Many in Republican circles have already recognized the need to distance themselves from King and his anti-immigration politics. Former McCain campaign manager Rick Davis said in an interview yesterday that for the Republican Party to win in the future, the GOP has “to change its attitude” toward Latinos. Given the tone of the immigration debate, he said, “I don’t blame Hispanics for not voting for us.” Similarly, in Newsweek, Karl Rove said that in order for the GOP to stay afloat, Republicans must support policy that “strengthens citizenship, grows our economy and keeps America a welcoming nation.”

Farmworker Justice, an advocacy group for those who harvest our nation’s food, slammed a new series of midnight regulations by the Bush Administration. The regulations would slash wages and cut protections for the already-vulnerable workers who bring food to our tables. Now is not the time for throw-backs to bracero-era immigration policy. Congress must both reverse these midnight attacks on worker justice, and work toward a real, comprehensive reform in the 111th Congress.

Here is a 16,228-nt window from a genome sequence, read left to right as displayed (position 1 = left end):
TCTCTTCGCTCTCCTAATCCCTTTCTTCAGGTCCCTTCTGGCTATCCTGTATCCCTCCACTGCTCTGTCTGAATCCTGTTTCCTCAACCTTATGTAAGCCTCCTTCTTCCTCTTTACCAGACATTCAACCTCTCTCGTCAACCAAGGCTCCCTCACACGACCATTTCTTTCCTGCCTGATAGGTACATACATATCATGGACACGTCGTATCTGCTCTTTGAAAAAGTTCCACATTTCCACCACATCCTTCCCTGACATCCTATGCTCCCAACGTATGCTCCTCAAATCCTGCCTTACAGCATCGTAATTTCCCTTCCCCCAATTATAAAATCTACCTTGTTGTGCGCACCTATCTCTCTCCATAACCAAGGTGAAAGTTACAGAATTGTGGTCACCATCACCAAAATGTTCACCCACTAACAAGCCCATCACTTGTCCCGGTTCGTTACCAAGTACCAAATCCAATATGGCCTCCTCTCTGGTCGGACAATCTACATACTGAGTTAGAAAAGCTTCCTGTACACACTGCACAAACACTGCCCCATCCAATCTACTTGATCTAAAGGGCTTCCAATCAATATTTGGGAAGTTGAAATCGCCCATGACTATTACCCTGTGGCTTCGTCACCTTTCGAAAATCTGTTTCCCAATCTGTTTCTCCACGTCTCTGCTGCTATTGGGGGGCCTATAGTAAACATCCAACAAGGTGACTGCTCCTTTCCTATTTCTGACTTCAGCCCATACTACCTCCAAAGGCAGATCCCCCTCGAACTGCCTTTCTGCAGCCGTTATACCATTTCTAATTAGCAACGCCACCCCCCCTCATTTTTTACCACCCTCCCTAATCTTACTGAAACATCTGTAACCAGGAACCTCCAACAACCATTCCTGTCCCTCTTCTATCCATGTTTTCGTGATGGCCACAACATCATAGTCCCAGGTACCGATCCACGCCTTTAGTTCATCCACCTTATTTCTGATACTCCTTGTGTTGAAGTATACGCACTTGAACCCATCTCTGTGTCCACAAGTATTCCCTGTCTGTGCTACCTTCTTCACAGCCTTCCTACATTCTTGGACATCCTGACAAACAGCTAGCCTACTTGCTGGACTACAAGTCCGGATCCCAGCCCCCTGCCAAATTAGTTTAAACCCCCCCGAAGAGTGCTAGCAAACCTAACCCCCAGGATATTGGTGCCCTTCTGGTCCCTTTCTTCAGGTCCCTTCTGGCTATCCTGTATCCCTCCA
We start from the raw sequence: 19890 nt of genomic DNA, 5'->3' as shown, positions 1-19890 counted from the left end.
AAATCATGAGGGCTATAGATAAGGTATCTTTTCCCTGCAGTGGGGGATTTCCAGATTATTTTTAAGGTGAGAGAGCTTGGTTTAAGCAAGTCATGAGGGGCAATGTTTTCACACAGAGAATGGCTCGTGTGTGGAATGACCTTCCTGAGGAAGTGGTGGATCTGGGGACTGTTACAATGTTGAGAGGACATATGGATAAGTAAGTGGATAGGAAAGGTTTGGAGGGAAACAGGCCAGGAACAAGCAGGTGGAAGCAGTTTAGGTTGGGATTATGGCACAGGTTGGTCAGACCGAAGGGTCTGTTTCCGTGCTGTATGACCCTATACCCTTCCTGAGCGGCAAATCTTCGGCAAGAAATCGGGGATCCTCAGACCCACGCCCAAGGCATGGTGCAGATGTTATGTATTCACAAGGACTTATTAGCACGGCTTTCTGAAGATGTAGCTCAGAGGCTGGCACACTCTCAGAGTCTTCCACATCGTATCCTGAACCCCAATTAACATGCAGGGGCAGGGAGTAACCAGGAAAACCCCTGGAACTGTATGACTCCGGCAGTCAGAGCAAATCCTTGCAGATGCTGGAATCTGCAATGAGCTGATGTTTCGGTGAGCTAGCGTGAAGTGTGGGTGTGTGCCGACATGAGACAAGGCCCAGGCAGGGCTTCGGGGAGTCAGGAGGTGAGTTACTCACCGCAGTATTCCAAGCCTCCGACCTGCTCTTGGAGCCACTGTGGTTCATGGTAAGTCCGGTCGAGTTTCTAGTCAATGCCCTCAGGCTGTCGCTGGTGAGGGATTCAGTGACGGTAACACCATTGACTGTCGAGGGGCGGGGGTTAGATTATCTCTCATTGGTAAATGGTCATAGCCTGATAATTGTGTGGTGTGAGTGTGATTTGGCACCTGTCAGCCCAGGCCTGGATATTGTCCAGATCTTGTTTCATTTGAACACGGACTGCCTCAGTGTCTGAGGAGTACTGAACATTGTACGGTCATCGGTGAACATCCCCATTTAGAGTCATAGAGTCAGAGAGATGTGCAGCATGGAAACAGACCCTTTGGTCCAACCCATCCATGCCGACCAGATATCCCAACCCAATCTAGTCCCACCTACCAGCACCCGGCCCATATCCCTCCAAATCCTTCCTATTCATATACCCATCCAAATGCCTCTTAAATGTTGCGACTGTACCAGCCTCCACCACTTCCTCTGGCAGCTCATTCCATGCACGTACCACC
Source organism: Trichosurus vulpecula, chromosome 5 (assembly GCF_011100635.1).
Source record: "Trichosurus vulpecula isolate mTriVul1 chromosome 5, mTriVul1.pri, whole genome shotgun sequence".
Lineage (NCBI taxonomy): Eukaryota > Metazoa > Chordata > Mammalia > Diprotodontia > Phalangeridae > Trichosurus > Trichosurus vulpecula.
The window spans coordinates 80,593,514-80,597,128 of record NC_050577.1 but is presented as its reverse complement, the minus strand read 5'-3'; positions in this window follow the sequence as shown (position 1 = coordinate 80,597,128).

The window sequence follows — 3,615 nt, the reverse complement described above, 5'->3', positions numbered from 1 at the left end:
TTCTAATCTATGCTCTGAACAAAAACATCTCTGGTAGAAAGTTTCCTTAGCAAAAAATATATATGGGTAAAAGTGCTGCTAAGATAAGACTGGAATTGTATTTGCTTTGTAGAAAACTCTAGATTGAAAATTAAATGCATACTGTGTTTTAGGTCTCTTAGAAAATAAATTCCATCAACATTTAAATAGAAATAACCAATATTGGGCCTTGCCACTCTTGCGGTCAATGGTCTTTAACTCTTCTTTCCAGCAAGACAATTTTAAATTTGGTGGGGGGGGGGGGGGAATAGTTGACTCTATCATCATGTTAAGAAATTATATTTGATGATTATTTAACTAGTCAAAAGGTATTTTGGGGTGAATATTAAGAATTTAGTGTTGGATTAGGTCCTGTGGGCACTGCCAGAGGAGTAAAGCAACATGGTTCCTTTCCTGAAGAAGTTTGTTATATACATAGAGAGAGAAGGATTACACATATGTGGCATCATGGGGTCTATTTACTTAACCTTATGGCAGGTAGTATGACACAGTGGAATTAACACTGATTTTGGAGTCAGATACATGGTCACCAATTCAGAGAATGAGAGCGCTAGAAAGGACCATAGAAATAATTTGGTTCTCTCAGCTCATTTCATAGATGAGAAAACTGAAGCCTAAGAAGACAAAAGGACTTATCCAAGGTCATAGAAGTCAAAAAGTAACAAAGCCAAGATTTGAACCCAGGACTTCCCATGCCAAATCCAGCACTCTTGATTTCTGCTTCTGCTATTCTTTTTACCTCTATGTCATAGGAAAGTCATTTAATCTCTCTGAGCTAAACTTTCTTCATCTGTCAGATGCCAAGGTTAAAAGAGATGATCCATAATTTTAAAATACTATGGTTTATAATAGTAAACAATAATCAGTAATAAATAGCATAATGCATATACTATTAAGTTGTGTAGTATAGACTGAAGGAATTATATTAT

Latino voters believe that the Republican Party has little concern for their community, according to a recent survey released by the National Association of Latino Elected and Appointed Officials (NALEO) Educational Fund. The survey, conducted by Latino Decisions on behalf of NALEO, interviewed 800 Latino registered voters from Nov. 7 through Nov. 14th in 21 states with the largest Latino voter populations, accounting for 93 percent of the Latino electorate.